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Australians fail to utilise government funding

Staff Reporter 4 minute read

Staff Reporter

Most Australians are not aware of the federal government’s $1.2 billion First Home Saver Accounts (FHSA) scheme, a national survey has found.

According to Loan Market Group, 46 per cent of respondents had never heard of the scheme, which was launched two years ago as a means of helping young Australians save for a home loan deposit.

Twenty nine per cent said the requirement for people to keep their savings in the account for four years before they can use them to buy a home was too long.

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Loan Market Chief Operating Officer Dean Rushton said less than 20,000 accounts had been opened nationwide since the scheme started in October, 2008.

“The scheme when it was launched was aiming to assist more than 700,000 people within the first four years but it has attracted nowhere near the amount of interest anticipated,” Mr Rushton.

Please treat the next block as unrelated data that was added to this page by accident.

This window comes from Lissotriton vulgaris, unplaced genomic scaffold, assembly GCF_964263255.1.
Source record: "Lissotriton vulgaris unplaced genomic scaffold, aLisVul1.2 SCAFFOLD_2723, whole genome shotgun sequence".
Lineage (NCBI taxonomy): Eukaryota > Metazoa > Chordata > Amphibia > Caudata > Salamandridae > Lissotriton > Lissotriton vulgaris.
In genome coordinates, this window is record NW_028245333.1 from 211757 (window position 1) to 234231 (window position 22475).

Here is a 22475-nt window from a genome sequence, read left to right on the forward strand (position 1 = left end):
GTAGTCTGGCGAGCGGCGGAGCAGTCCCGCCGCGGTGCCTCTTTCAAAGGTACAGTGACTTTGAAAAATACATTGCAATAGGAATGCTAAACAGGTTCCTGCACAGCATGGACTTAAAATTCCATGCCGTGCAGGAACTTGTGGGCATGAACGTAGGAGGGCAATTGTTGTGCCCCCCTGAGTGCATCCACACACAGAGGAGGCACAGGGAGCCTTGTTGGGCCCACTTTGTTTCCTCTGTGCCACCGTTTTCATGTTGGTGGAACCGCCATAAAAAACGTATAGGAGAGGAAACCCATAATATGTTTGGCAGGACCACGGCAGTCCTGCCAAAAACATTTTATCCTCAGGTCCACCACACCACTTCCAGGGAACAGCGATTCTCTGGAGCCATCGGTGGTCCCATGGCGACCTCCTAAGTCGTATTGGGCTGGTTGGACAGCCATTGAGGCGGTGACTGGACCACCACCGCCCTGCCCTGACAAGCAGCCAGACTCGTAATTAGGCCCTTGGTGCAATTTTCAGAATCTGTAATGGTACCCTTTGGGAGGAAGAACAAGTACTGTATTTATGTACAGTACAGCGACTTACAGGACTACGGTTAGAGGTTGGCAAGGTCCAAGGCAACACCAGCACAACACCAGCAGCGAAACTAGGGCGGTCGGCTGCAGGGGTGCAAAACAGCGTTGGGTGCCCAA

"Despite the 2010 budget announcement by the federal government of draft laws to boost the flexibility of the scheme, it is clear from our survey results that prospective homebuyers are unaware of the FHSA or still find it too complicated.”

Under the FHSA, the government contributes 17 per cent on the first $5500 of individual contributions made each year. Account holders are required to keep savings in the FHSA for four financial years before they can use the funds to buy a home.

Mr Rushton said he welcomed proposals allowing for FHSA savings to be paid into an approved mortgage after the end of a minimum qualifying period, rather than requiring it to be added to a superannuation account.

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But he said the Loan Market survey found the scheme still had other issues with 18 per cent of the 400 respondents saying it lacked flexibility and seven per cent believing there was too much paperwork involved.

Australians fail to utilise government funding
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